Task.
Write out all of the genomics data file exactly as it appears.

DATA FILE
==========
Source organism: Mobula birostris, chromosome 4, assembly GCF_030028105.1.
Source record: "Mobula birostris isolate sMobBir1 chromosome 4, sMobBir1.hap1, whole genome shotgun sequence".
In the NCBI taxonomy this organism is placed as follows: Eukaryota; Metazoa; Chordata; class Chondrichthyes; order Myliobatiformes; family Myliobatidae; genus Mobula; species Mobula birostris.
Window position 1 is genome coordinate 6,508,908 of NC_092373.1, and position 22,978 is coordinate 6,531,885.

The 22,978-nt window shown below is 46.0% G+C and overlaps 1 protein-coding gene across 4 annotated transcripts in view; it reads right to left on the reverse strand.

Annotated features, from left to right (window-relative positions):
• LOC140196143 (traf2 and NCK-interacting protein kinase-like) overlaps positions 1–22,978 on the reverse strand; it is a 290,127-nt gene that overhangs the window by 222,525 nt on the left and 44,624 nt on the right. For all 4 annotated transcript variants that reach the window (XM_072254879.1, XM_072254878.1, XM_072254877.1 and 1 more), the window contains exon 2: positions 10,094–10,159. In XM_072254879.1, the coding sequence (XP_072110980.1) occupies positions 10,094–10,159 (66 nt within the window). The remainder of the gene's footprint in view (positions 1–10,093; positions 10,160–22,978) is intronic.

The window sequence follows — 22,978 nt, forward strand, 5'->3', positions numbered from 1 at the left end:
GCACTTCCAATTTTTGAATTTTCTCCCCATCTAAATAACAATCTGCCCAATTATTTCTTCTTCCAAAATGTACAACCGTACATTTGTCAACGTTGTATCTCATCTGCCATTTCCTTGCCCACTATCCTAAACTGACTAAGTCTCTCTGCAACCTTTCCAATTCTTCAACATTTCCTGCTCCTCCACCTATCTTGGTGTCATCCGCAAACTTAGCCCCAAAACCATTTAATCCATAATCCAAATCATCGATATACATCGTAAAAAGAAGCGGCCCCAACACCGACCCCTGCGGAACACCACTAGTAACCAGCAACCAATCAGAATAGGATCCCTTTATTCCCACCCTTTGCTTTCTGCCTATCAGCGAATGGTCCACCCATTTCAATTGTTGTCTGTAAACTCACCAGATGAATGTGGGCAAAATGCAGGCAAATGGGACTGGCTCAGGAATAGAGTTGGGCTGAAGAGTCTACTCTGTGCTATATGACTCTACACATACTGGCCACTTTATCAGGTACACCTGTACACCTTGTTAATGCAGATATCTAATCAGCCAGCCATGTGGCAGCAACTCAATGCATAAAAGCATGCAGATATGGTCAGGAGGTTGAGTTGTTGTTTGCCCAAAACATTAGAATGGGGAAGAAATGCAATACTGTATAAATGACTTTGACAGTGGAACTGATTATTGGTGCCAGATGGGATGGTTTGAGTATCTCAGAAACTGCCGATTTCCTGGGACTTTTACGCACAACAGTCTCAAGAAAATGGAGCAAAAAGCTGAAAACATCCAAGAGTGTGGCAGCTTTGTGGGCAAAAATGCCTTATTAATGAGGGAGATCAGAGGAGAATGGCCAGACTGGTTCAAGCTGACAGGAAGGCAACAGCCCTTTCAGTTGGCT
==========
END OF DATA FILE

Source organism: Mobula birostris, chromosome 4, assembly GCF_030028105.1.
Source record: "Mobula birostris isolate sMobBir1 chromosome 4, sMobBir1.hap1, whole genome shotgun sequence".
In the NCBI taxonomy this organism is placed as follows: Eukaryota; Metazoa; Chordata; class Chondrichthyes; order Myliobatiformes; family Myliobatidae; genus Mobula; species Mobula birostris.
Window position 1 is genome coordinate 6,508,908 of NC_092373.1, and position 22,978 is coordinate 6,531,885.

The 22,978-nt window shown below is 46.0% G+C and overlaps 1 protein-coding gene across 4 annotated transcripts in view; it reads right to left on the reverse strand.

Annotated features, from left to right (window-relative positions):
• LOC140196143 (traf2 and NCK-interacting protein kinase-like) overlaps positions 1–22,978 on the reverse strand; it is a 290,127-nt gene that overhangs the window by 222,525 nt on the left and 44,624 nt on the right. For all 4 annotated transcript variants that reach the window (XM_072254879.1, XM_072254878.1, XM_072254877.1 and 1 more), the window contains exon 2: positions 10,094–10,159. In XM_072254879.1, the coding sequence (XP_072110980.1) occupies positions 10,094–10,159 (66 nt within the window). The remainder of the gene's footprint in view (positions 1–10,093; positions 10,160–22,978) is intronic.

The window sequence follows — 22,978 nt, forward strand, 5'->3', positions numbered from 1 at the left end:
GCACTTCCAATTTTTGAATTTTCTCCCCATCTAAATAACAATCTGCCCAATTATTTCTTCTTCCAAAATGTACAACCGTACATTTGTCAACGTTGTATCTCATCTGCCATTTCCTTGCCCACTATCCTAAACTGACTAAGTCTCTCTGCAACCTTTCCAATTCTTCAACATTTCCTGCTCCTCCACCTATCTTGGTGTCATCCGCAAACTTAGCCCCAAAACCATTTAATCCATAATCCAAATCATCGATATACATCGTAAAAAGAAGCGGCCCCAACACCGACCCCTGCGGAACACCACTAGTAACCAGCAACCAATCAGAATAGGATCCCTTTATTCCCACCCTTTGCTTTCTGCCTATCAGCGAATGGTCCACCCATTTCAATTGTTGTCTGTAAACTCACCAGATGAATGTGGGCAAAATGCAGGCAAATGGGACTGGCTCAGGAATAGAGTTGGGCTGAAGAGTCTACTCTGTGCTATATGACTCTACACATACTGGCCACTTTATCAGGTACACCTGTACACCTTGTTAATGCAGATATCTAATCAGCCAGCCATGTGGCAGCAACTCAATGCATAAAAGCATGCAGATATGGTCAGGAGGTTGAGTTGTTGTTTGCCCAAAACATTAGAATGGGGAAGAAATGCAATACTGTATAAATGACTTTGACAGTGGAACTGATTATTGGTGCCAGATGGGATGGTTTGAGTATCTCAGAAACTGCCGATTTCCTGGGACTTTTACGCACAACAGTCTCAAGAAAATGGAGCAAAAAGCTGAAAACATCCAAGAGTGTGGCAGCTTTGTGGGCAAAAATGCCTTATTAATGAGGGAGATCAGAGGAGAATGGCCAGACTGGTTCAAGCTGACAGGAAGGCAACAGCCCTTTCAGTTGGCT